Devitt,_Terry=hs.jpg (54375 bytes)Terry Devitt is the science editor for the UW-Madison's Office of News and Public Affairs. For the past 15 years, Devitt has covered the array of basic and applied sciences at UW-Madison. He has taken a special interest in coverage of developmental biology, molecular biology, astrophysics, chemistry, genetics, botany, zoology, engineering, environmental science, geology, physics, biochemistry and science education. He also edits and is the project coordinator for The Why Files, a popular and critically-successful site about science and technology published on the World Wide Web under the auspices of the UW-Madison Graduate School and in collaboration with the NISE. In addition, Devitt is an active free lance science writer and has contributed to such publications as Astronomy, Orion, the Los Angeles Times Syndicate, the Milwaukee Journal , the American Heart Association, the Howard Hughes Medical Institute and the children's science magazine Muse.
dunwoody.jpg (428504 bytes)Sharon Dunwoody is Evjue-Bascom Professor and director of the School of Journalism and Mass Communication at the UW-Madison.  She conducts research on various aspects of communicating science to the public and teaches science writing, among other topics.  She is co-team leader of The Why Files Research Team.
wpe1.jpg (1890 bytes)William P. Eveland, Jr. is assistant professor in the Department of Communication at the University of California-Santa Barbara and co-leader of The Why Files Research Team. His research examines the process of informal learning from traditional and nontraditional mass media channels, with a focus on the roles played by internal motivations and elaborative processing of new information. His work for the Institute has centered on how adults navigate science information on the World Wide Web, and the process of learning from this new medium compared to learning via more traditional channels of science information.
Susan B. Millar is director of the center for Learning through Evaluation, Adaptation and Dissemination (LEAD). Created in 1994, the center researches learning and educational reform processes across campus. As team leader of NISE's Formative Evaluation Team, she is helping the Institute improve its organizational structure, management, and communication through the use of evaluations that emerge from interviews with team leaders and others and from observations of NISE activities.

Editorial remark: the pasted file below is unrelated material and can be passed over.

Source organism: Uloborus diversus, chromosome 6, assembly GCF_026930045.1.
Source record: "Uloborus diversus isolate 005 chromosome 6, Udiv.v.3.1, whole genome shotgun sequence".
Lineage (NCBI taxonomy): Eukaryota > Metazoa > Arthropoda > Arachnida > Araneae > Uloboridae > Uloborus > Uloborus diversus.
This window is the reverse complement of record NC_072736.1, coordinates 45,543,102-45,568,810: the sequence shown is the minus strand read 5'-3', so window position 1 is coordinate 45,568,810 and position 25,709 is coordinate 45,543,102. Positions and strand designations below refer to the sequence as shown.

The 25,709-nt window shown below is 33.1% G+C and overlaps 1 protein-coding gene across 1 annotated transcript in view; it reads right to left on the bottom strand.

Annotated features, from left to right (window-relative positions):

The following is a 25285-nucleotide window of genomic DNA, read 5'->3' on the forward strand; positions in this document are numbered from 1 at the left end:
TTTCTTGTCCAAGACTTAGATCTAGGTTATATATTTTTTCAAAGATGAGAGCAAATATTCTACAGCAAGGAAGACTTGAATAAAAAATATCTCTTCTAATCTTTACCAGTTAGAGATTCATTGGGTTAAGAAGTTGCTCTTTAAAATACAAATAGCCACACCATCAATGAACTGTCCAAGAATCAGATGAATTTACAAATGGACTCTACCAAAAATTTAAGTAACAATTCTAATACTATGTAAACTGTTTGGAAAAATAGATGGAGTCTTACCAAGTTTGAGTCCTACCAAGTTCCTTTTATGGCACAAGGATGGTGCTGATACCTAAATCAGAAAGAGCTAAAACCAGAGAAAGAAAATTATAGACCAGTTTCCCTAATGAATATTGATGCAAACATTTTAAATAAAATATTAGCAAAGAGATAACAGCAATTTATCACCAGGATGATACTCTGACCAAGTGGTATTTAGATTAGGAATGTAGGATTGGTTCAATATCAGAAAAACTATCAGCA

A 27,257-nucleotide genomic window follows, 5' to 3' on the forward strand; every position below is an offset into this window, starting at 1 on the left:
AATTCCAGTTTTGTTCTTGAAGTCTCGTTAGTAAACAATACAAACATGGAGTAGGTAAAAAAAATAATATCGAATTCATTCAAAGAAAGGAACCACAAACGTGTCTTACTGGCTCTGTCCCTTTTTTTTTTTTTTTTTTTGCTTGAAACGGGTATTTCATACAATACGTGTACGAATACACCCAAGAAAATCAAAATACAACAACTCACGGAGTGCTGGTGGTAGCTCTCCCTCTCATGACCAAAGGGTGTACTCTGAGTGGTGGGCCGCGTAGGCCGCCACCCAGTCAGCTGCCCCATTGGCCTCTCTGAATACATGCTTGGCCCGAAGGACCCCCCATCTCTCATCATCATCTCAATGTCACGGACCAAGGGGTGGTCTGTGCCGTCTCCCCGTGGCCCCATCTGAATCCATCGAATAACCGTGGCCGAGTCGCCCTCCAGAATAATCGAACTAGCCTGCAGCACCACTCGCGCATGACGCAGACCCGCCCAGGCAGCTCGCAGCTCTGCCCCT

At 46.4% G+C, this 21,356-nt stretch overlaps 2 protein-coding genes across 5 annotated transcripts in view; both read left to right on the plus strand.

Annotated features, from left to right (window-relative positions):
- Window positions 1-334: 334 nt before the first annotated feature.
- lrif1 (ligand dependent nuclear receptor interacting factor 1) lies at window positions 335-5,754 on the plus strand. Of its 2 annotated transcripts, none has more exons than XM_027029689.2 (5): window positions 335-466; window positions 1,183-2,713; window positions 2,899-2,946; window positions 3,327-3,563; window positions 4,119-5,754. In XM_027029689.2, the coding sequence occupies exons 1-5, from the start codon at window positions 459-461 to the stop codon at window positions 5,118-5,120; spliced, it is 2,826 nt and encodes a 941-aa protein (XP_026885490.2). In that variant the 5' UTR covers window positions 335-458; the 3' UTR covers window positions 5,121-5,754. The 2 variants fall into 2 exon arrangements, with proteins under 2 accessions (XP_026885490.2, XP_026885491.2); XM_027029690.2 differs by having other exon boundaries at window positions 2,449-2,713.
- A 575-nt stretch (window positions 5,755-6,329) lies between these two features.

Millar_Terrence.gif (8354 bytes)Terrence S. Millar is team leader of the NISE's Graduate Science, Mathematics, Engineering, and Technology Education Team. He has been on the mathematics faculty at UW-Madison since 1976, is the associate dean for the Physical Sciences of the Graduate School, and served as NISE interim co-director from September 1996 to July 1998. Millar organized the NISE Graduate Education Forum, which was held in Washington, DC, on June 29-30, 1998.
Moses_Greg.GIF (6639 bytes)Gregory A. Moses is team leader of the National Partnership in Advanced Computational Infrastructure (NPACI) Supercomputer Project   Team. He is associate dean for Research and Graduate Programs in the College of Engineering and is professor of engineering physics. His research and teaching interests are in the area of computational science—the use of computers to solve complex problems.
Senta A. Raizen, director, National Center for Improving Science Education, Washington, DC, is author of reports on science education in elementary, middle, and high school and has written books on science education, preservice education of elementary school teachers, and technology education. She is an advisor to the National Assessment of Educational Progress, the National Goals panel, and several international assessment projects. Raizen directs NISE's Interacting with Professional Audiences Team.
Norman L. Webb, senior research scientist with the Wisconsin Center for Education Research, is a mathematics educator and evaluator who is co-team leader of the Institute's Systemic Reform Team, rethinking how we evaluate mathematics and science education, while focusing on the NSF's Systemic Initiatives reform movement. His own research has focused on assessment of students' knowledge of mathematics. Webb also directs evaluations of curriculum and professional development projects.


National Institute for Science Education, University of Wisconsin-Madison
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Last Updated:  May 05, 2003